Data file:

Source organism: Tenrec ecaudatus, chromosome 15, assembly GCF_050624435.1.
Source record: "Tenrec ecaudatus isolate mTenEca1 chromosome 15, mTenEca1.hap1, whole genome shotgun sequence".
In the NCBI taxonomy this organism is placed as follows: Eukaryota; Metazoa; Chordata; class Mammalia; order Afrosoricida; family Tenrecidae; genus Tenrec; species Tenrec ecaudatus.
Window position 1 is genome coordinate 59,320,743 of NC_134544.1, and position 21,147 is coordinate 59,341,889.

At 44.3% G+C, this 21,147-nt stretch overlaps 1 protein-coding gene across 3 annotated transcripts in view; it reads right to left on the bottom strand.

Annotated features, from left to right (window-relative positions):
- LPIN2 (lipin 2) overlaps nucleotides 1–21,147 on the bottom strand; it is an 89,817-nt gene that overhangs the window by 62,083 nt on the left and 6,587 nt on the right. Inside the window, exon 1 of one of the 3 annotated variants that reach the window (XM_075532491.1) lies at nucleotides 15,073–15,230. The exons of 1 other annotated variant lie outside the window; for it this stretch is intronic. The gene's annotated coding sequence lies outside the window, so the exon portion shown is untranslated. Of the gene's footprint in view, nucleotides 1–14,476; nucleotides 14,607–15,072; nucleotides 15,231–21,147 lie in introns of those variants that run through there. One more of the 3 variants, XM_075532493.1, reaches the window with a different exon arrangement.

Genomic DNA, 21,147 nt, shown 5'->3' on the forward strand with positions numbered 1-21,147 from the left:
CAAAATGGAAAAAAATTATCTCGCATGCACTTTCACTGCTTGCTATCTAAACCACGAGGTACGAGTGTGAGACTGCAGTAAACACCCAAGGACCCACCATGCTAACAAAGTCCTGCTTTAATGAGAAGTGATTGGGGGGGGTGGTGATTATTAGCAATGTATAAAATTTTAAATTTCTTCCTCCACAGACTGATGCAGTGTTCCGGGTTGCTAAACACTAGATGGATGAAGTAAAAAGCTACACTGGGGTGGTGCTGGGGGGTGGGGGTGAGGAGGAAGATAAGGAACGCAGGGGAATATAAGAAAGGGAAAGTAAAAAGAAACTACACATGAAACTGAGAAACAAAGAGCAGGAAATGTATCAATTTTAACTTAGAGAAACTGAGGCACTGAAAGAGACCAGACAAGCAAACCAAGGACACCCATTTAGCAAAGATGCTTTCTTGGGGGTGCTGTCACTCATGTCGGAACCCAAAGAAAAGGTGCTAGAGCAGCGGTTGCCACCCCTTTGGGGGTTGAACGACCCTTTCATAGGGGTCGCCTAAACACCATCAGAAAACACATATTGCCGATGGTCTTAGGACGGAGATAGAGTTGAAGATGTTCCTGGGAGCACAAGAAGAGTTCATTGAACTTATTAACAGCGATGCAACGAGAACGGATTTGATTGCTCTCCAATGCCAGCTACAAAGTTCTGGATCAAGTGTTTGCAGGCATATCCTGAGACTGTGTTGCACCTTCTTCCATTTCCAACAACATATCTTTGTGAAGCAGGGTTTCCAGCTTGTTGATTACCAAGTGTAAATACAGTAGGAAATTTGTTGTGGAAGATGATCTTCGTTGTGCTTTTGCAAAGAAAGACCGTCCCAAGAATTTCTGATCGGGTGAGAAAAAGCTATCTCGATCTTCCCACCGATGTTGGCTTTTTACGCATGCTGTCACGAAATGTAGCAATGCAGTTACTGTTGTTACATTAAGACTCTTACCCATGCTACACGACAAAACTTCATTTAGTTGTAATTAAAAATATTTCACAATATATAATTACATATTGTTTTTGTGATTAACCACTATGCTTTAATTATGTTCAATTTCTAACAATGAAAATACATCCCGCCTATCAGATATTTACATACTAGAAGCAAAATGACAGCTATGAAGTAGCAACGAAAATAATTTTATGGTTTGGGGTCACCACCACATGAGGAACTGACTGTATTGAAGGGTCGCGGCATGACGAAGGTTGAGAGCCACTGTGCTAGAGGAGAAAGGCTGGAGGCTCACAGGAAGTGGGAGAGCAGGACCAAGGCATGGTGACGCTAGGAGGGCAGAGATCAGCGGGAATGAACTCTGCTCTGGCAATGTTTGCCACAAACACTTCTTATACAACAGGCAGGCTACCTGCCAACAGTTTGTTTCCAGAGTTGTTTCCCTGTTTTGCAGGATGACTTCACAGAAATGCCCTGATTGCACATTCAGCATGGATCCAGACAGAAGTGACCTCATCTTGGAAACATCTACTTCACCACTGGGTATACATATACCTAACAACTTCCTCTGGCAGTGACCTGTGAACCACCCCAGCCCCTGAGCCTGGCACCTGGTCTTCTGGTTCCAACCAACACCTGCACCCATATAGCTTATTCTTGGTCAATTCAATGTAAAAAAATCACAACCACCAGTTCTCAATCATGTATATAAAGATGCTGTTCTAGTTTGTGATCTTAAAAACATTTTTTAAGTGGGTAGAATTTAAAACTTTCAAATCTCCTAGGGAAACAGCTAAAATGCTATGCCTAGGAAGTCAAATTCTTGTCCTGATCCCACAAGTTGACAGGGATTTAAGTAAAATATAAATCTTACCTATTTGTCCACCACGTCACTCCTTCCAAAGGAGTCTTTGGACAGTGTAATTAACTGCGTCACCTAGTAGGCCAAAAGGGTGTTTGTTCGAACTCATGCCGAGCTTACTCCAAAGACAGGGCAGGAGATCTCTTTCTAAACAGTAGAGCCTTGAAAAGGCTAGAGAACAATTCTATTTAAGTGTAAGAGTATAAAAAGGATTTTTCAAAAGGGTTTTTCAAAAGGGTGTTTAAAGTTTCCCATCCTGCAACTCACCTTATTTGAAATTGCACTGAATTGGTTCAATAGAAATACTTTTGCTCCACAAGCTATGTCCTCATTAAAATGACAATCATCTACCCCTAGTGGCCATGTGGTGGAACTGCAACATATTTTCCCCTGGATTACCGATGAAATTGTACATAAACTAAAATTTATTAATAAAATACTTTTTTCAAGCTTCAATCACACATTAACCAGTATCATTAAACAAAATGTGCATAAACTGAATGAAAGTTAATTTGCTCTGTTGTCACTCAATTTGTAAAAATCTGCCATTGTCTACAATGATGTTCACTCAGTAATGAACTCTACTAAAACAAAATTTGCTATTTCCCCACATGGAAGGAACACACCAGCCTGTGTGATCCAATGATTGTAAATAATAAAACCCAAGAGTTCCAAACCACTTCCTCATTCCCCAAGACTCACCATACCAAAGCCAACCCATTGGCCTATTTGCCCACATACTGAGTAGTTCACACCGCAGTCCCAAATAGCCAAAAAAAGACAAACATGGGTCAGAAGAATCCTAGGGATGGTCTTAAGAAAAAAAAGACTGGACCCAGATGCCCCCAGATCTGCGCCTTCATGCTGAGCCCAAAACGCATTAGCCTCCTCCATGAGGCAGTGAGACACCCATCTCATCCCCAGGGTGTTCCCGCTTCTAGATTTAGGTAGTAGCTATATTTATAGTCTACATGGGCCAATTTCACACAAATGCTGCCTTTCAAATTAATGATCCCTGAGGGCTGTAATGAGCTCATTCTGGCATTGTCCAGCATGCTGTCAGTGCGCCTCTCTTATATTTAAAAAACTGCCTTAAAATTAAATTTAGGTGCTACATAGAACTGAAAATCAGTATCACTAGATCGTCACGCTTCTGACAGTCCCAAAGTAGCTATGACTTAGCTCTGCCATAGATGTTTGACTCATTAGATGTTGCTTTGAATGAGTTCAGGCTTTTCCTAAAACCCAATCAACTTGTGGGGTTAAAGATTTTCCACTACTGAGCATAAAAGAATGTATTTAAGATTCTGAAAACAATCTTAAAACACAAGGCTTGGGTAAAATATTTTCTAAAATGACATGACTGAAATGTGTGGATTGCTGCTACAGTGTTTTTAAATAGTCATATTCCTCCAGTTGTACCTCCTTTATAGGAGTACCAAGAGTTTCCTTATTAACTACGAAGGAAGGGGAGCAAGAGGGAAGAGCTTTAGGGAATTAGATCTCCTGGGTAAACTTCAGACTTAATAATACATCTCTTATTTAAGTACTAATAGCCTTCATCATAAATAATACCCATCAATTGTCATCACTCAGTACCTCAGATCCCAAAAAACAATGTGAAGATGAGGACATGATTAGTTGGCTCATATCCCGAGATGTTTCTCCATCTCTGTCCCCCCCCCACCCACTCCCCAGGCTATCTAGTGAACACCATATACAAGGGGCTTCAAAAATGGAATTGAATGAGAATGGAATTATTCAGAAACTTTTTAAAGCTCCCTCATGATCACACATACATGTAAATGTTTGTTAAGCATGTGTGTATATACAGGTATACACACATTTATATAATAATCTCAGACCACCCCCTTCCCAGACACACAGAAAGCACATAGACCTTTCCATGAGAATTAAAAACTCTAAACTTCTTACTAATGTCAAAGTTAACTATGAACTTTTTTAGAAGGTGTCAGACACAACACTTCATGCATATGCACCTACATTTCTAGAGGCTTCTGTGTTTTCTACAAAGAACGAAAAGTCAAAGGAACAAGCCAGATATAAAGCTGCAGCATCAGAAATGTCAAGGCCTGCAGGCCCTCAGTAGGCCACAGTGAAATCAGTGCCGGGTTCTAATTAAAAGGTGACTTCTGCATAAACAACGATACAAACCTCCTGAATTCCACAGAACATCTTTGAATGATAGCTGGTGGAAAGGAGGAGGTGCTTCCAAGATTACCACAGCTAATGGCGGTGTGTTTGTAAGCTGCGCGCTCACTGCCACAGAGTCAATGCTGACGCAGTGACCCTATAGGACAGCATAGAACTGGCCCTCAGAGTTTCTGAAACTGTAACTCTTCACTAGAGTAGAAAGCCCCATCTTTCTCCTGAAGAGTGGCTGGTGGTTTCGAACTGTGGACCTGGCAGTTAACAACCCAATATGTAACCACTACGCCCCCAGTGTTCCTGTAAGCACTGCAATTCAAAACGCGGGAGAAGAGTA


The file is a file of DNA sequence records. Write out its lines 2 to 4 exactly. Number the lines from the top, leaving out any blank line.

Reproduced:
Source record: "Tenrec ecaudatus isolate mTenEca1 chromosome 15, mTenEca1.hap1, whole genome shotgun sequence".
In the NCBI taxonomy this organism is placed as follows: Eukaryota; Metazoa; Chordata; class Mammalia; order Afrosoricida; family Tenrecidae; genus Tenrec; species Tenrec ecaudatus.
Window position 1 is genome coordinate 59,320,743 of NC_134544.1, and position 21,147 is coordinate 59,341,889.